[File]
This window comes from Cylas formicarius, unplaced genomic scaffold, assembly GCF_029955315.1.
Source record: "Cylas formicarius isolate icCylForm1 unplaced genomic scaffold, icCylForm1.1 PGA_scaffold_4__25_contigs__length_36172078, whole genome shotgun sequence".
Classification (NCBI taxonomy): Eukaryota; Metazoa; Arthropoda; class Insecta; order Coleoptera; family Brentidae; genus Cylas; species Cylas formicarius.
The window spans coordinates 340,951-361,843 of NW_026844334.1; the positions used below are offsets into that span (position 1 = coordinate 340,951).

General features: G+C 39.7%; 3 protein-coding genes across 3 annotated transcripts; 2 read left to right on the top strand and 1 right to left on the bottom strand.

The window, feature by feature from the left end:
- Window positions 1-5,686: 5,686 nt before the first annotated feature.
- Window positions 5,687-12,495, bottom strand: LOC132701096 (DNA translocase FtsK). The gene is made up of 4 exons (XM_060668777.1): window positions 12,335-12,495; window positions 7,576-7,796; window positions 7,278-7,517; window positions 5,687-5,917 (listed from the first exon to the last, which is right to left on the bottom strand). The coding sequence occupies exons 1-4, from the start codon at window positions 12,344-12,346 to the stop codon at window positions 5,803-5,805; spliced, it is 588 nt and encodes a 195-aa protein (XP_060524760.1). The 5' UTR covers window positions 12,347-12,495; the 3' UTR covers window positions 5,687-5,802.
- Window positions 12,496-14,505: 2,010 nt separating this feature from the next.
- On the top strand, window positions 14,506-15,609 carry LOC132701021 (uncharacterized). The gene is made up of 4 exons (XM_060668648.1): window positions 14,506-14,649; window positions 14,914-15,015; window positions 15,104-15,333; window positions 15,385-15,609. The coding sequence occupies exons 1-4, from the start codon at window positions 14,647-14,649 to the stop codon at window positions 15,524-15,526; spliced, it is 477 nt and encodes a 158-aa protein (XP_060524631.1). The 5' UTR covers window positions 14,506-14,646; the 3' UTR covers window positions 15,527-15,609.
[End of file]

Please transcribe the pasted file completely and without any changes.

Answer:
This window comes from Cylas formicarius, unplaced genomic scaffold, assembly GCF_029955315.1.
Source record: "Cylas formicarius isolate icCylForm1 unplaced genomic scaffold, icCylForm1.1 PGA_scaffold_4__25_contigs__length_36172078, whole genome shotgun sequence".
Classification (NCBI taxonomy): Eukaryota; Metazoa; Arthropoda; class Insecta; order Coleoptera; family Brentidae; genus Cylas; species Cylas formicarius.
The window spans coordinates 340,951-361,843 of NW_026844334.1; the positions used below are offsets into that span (position 1 = coordinate 340,951).

General features: G+C 39.7%; 3 protein-coding genes across 3 annotated transcripts; 2 read left to right on the top strand and 1 right to left on the bottom strand.

The window, feature by feature from the left end:
- Window positions 1-5,686: 5,686 nt before the first annotated feature.
- Window positions 5,687-12,495, bottom strand: LOC132701096 (DNA translocase FtsK). The gene is made up of 4 exons (XM_060668777.1): window positions 12,335-12,495; window positions 7,576-7,796; window positions 7,278-7,517; window positions 5,687-5,917 (listed from the first exon to the last, which is right to left on the bottom strand). The coding sequence occupies exons 1-4, from the start codon at window positions 12,344-12,346 to the stop codon at window positions 5,803-5,805; spliced, it is 588 nt and encodes a 195-aa protein (XP_060524760.1). The 5' UTR covers window positions 12,347-12,495; the 3' UTR covers window positions 5,687-5,802.
- Window positions 12,496-14,505: 2,010 nt separating this feature from the next.
- On the top strand, window positions 14,506-15,609 carry LOC132701021 (uncharacterized). The gene is made up of 4 exons (XM_060668648.1): window positions 14,506-14,649; window positions 14,914-15,015; window positions 15,104-15,333; window positions 15,385-15,609. The coding sequence occupies exons 1-4, from the start codon at window positions 14,647-14,649 to the stop codon at window positions 15,524-15,526; spliced, it is 477 nt and encodes a 158-aa protein (XP_060524631.1). The 5' UTR covers window positions 14,506-14,646; the 3' UTR covers window positions 15,527-15,609.